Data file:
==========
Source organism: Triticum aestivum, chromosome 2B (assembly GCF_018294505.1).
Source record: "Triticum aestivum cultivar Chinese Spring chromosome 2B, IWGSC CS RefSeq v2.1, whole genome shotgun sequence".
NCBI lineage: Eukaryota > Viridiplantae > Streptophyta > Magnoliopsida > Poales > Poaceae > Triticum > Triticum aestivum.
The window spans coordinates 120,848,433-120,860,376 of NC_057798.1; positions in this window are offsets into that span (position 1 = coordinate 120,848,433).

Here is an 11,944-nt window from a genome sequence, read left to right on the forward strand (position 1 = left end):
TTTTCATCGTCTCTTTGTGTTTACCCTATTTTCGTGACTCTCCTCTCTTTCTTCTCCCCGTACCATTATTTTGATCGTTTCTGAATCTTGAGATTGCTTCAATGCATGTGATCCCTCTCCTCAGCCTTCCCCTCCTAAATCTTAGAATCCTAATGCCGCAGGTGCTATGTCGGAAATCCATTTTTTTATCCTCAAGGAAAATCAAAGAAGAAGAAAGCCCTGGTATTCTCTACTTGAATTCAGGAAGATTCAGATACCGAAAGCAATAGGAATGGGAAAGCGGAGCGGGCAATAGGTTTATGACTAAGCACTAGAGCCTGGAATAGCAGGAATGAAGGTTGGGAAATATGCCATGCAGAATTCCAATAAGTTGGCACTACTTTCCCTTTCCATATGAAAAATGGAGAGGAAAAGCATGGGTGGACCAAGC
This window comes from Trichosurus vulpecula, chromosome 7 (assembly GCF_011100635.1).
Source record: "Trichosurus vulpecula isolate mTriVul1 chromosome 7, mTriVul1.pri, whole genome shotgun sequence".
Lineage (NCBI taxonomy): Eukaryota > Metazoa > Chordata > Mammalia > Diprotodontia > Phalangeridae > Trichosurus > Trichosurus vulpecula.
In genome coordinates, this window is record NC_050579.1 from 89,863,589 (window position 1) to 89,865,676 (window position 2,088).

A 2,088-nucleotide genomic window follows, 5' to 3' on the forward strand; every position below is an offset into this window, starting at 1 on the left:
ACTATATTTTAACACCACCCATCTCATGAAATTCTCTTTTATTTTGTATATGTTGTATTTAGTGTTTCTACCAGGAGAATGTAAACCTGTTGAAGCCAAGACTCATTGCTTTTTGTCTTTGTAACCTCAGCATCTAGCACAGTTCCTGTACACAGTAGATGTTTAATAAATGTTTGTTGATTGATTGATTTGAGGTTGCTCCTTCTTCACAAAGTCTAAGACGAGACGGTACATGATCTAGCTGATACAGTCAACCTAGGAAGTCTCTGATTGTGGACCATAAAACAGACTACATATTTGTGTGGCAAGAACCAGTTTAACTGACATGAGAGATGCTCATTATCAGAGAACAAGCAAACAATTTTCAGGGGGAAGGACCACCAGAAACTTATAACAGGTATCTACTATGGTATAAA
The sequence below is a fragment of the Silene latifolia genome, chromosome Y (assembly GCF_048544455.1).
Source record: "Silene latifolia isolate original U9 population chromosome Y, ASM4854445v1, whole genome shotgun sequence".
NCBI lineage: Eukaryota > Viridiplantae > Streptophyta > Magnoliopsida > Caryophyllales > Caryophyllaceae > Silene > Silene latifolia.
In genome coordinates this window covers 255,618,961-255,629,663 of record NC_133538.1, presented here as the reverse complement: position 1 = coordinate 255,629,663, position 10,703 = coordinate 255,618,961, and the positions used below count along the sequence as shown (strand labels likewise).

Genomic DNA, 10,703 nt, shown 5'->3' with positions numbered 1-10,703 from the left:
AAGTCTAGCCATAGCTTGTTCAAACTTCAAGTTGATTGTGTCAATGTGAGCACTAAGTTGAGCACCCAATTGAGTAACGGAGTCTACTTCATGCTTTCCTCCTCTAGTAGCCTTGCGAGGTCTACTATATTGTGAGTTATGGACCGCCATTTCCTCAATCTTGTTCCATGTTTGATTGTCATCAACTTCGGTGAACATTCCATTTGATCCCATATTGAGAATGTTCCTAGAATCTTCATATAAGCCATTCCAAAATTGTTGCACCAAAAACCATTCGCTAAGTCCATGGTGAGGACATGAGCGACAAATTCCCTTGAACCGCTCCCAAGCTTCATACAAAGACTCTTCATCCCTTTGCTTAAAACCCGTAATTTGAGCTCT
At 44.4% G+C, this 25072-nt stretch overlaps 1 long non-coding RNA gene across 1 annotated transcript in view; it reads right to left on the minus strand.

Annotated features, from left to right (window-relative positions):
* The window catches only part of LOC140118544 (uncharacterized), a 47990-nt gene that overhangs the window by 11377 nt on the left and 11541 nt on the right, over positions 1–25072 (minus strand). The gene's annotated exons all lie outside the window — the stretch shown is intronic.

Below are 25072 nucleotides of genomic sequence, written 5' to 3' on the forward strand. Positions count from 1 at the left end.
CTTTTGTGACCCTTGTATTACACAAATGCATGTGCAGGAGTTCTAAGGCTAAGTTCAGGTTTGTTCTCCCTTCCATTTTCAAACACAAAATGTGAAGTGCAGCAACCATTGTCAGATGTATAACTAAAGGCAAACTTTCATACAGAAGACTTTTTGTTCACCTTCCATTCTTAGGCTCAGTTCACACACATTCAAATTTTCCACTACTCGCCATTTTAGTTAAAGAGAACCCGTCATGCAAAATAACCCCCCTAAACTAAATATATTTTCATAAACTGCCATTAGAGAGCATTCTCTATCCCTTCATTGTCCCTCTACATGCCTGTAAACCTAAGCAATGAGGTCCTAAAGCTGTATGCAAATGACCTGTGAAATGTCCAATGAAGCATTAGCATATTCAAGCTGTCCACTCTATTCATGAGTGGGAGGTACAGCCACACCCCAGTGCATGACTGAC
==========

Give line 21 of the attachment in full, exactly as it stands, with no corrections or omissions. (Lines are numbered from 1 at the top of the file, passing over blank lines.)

* The window catches only part of LOC140118544 (uncharacterized), a 47990-nt gene that overhangs the window by 11377 nt on the left and 11541 nt on the right, over positions 1–25072 (minus strand). The gene's annotated exons all lie outside the window — the stretch shown is intronic.